And my second question has more to do just big picture with your relationships with your insurance consignors. We know that you have some exclusive relationships where your insurance partner consigns 100% of their volume to Copart. You have others where you get a fraction of that volume. I guess I can see how an insurer might want to have more than one vendor for that service, but what would be the benefits for an insurer that commits to an exclusive agreement with Copart? Is it cost, are there — is there data that is unique when you have an exclusive relationship? Is there a priority access? I’m just curious why you’re able to win those exclusive deals.

Jeffrey LiawPresident

I think the exclusive deals are a reflection of a strong relationship with those customers. It’s not per se that we have American Airlines’ platinum status with warm nuts at the front of the plane, per se. It’s more just a reflection of the excellent returns we generate, the excellent service we provide to them. So a, there is no secret ring [Phonetic] per se, Craig. But we work like hell to earn that trust from our customers. We earn it in the day to day in the pick up and towing of vehicles and the auction management returns we generate and the entire work we do for them. And certainly we work like hell on catastrophic events to make sure that we are the most responsive, that we have the most people and process and technology on the ground to serve them at those critical moments.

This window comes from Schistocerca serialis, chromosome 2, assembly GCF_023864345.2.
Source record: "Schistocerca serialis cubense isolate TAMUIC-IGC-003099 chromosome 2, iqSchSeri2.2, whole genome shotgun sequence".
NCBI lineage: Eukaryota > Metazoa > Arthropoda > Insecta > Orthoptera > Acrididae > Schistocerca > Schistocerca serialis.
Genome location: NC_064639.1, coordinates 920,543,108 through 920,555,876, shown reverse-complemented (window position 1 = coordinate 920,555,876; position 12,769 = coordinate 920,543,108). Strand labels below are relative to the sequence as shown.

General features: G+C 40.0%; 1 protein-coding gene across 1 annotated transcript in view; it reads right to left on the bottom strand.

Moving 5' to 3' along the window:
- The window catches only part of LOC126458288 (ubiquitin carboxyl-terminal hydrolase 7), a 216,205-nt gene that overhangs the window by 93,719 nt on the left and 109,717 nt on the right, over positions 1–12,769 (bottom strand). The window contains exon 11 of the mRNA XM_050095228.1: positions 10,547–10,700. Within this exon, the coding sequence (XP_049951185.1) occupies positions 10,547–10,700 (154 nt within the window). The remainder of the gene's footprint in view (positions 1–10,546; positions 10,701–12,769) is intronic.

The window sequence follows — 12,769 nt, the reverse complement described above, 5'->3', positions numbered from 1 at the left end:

So those exclusive agreements are a badge of honor for us that we work like hell to earn, and for the carriers, the benefit to them is that they get the Copart experience end to end. It certainly does reduce the complexity for them in not having to manage as many providers across their own platforms, and so there is one counterparty with whom to integrate technologically, there’s one counterparty with whom to discuss inventory trends in X, Y, Z markets or processing older dated units and so forth.